Long-term Impact of the Transformation Program on the Value of the Company: If you implement a transformation program that transforms a firm from a commodity player valued at x7 to a specialty player valued at x10, you have produced enormous value for your company and its shareholders.
#3. Measuring Projects’ Performance
An excellent practice while utilizing consulting services is to carefully analyze the performance at the conclusion of each project. This evaluation may consist of an interview or an online questionnaire. This performance evaluation should address the project’s primary goals, its execution, and a qualitative evaluation of the return on investment.
Direct feedback from clients and satisfaction can be an excellent indicator of investment return. Indeed, clients will be immensely delighted if the work is well-done and they perceive that the money invested on the project was well-spent.
In contrast, if the client is content with the work but believes the project was too expensive, it is likely that the return on investment was low. If the consultant does not like to directly inquire about the return on investment, they can obtain a good proxy by inquiring whether the clients would recommend utilizing the firm again.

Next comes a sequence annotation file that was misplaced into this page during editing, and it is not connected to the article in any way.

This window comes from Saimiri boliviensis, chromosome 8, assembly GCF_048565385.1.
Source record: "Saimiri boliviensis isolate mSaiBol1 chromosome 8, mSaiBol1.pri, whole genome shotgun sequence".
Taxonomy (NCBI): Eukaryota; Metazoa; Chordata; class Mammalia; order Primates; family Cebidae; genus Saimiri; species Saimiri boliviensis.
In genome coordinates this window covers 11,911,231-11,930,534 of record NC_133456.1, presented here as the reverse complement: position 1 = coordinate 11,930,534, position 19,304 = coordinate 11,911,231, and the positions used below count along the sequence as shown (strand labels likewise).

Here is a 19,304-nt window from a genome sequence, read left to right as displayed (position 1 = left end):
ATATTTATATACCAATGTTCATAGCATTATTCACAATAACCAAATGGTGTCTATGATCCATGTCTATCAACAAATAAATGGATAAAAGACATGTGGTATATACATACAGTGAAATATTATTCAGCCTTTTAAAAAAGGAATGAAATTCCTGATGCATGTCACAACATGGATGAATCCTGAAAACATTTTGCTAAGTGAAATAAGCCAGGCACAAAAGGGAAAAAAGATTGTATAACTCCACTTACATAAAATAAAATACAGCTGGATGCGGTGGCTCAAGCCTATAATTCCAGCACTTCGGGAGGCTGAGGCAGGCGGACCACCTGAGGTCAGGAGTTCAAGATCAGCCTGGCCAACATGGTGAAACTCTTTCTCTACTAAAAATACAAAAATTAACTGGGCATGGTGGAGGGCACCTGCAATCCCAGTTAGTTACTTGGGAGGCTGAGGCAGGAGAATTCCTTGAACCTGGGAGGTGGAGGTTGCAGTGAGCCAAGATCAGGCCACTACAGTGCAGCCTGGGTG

5 Takeaways for Busy Executives
- Too many businesses look at consulting as an extra resource or as part of the project they are working on. Very few executives really know what value they bring to the table.
- As a third party, a consultant can often see problems that stakeholders and people who are too close to your organization can’t.
- Consultants can add a lot of value to their clients’ businesses.
- The value created can be technical, like providing expertise and solutions to different problems, political, like helping clients make transitions, implement new policies, and adapt to new environments, or any combination of these.
- Client feedback and satisfaction can be used to measure how well a project is doing.
If you want to learn more about the value created by consultants (the true value of consulting), you can watch our webinar How Procurement Can Create Value When Buying Consulting Services.
Hélène Laffitte is the CEO of Consulting Quest, a Global Performance-Driven Consulting Platform and author of “Smart Consulting Sourcing”, a step by step guide to getting the best ROI from your consulting. With a blend of experience in Procurement and Consulting, Hélène is passionate about helping Companies create more value through Consulting.